Two of Kamchatka’s active volcanoes appeared to be steaming in the autumn snowfall in mid-October, 2013. The Moderate Resolution Imaging Spectroradiometer (MODIS) aboard NASA’s Aqua satellite flew over the region and captured this true-color image.
In the north, a broad light gray ash plume pours from Shiveluch, one of Kamchatka, Russia’s largest and most active volcanoes. According to Volcano Discovery website, there was increasing lava dome activity on the day this image was captured, with strong degassing and an ash plume which rose to 12,000 feet. A more violent eruption occurred on October 18, with explosions, avalanches and ash plumes rising to 20,000 to 23,000 feet.
To the south, a dark gray ash plume can be seen rising from the taller Kliuchevskoi volcano and blowing southward. A large red hotspot has been outlined in this image, indicating the locations where the thermal sensors on the MODIS instrument detected temperatures higher than background. In this case, the red hotspot likely marks fresh lava flow. The Kamchatka Volcanic Eruption Response Team (KVERT) reported multiple lava flows on the northwestern flank, with a new vent location between Kliuchevskoi and Kamen, which lies to the southeast.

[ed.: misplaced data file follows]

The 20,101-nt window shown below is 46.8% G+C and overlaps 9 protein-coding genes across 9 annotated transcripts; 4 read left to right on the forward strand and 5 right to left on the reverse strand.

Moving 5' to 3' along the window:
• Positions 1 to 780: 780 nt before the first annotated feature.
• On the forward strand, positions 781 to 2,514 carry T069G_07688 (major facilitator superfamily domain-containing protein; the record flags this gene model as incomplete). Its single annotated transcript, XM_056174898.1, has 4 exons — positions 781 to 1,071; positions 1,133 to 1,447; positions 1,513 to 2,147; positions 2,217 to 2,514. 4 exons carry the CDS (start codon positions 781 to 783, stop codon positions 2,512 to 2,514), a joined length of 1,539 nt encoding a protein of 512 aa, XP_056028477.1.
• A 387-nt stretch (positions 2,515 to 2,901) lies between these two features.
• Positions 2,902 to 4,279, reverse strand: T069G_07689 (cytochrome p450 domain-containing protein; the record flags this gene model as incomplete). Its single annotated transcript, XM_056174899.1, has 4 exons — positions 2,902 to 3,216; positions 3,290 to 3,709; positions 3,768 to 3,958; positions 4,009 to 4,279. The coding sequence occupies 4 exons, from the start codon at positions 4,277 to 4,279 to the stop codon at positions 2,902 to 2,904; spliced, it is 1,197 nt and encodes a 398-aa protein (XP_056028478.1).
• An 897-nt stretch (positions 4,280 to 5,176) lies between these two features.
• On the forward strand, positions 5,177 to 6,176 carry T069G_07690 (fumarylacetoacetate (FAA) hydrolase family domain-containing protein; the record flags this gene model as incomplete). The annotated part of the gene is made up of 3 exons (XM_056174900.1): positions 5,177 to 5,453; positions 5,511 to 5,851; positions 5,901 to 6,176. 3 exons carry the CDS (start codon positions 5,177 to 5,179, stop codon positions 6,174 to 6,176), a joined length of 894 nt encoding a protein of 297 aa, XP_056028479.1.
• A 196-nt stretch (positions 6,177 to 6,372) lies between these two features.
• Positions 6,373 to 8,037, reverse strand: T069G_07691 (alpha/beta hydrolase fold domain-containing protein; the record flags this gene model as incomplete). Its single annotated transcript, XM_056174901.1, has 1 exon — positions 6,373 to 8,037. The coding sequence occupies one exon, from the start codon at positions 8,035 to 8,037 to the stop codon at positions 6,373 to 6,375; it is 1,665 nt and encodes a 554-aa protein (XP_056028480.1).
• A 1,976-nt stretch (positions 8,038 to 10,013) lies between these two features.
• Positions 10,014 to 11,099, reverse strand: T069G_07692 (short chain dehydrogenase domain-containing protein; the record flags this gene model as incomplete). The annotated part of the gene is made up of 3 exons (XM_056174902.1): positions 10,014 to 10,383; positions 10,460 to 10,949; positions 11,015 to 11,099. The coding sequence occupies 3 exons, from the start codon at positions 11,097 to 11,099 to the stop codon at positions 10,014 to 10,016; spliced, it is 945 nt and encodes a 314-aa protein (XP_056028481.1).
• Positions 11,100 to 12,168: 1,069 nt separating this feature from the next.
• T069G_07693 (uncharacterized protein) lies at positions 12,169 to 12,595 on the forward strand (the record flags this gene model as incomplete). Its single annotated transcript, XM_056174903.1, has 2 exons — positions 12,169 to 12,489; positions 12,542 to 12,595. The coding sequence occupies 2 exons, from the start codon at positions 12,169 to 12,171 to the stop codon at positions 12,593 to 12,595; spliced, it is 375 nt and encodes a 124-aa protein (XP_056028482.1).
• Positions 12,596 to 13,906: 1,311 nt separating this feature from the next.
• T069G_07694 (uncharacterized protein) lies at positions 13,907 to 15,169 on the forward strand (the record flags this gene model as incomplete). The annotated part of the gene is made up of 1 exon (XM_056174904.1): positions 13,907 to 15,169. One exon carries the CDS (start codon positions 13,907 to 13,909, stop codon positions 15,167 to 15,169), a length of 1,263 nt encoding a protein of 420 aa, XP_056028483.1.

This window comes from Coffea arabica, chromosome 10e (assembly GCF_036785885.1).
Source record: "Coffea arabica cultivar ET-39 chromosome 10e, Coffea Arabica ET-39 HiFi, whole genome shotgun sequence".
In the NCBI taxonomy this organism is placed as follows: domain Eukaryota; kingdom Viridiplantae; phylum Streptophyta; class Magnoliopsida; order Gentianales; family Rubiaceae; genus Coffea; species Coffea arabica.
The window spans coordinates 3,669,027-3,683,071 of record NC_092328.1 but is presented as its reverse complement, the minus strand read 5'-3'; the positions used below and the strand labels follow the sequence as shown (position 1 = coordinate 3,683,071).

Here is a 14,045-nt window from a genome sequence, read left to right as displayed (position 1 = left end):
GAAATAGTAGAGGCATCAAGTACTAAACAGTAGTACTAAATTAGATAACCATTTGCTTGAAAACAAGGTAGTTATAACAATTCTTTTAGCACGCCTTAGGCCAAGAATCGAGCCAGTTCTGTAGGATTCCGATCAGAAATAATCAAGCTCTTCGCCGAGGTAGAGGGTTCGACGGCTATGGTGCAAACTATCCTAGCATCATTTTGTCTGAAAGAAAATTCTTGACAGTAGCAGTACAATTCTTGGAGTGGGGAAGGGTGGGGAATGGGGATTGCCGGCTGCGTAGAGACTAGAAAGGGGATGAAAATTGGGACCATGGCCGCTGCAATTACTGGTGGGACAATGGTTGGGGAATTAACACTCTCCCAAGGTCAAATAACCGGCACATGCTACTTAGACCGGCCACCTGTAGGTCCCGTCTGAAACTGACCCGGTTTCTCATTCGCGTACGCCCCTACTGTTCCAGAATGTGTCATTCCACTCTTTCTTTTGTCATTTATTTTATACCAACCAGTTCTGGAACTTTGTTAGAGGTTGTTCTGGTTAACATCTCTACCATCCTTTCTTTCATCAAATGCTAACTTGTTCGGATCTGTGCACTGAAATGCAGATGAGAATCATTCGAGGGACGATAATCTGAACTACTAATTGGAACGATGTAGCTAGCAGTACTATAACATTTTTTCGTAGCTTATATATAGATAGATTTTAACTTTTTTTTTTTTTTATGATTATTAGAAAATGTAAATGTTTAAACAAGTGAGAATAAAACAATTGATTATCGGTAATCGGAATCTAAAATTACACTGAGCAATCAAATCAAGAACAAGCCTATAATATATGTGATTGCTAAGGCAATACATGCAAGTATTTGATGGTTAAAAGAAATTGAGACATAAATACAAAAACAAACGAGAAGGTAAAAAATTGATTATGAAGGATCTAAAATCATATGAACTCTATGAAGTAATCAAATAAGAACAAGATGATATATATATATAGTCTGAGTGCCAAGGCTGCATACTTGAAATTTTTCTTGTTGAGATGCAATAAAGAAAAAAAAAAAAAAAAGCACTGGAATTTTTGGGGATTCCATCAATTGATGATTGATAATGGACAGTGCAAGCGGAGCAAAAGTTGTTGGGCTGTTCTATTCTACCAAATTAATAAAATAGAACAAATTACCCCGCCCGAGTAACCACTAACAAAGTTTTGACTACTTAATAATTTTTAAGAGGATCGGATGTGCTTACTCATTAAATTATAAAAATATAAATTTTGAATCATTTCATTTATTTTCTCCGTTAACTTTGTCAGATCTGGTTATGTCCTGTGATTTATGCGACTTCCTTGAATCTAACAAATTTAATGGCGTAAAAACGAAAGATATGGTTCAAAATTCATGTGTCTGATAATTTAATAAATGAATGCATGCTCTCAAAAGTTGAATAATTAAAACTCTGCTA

Not to be outdone by Shiveluch, activity at Kliuchevskoi notched upward on October 18, with strong explosive and effusive activities. KVERT report ash emission reaching to about 30,000 feet, as well as lava fountains and heavy lava flow on the flank of the volcano.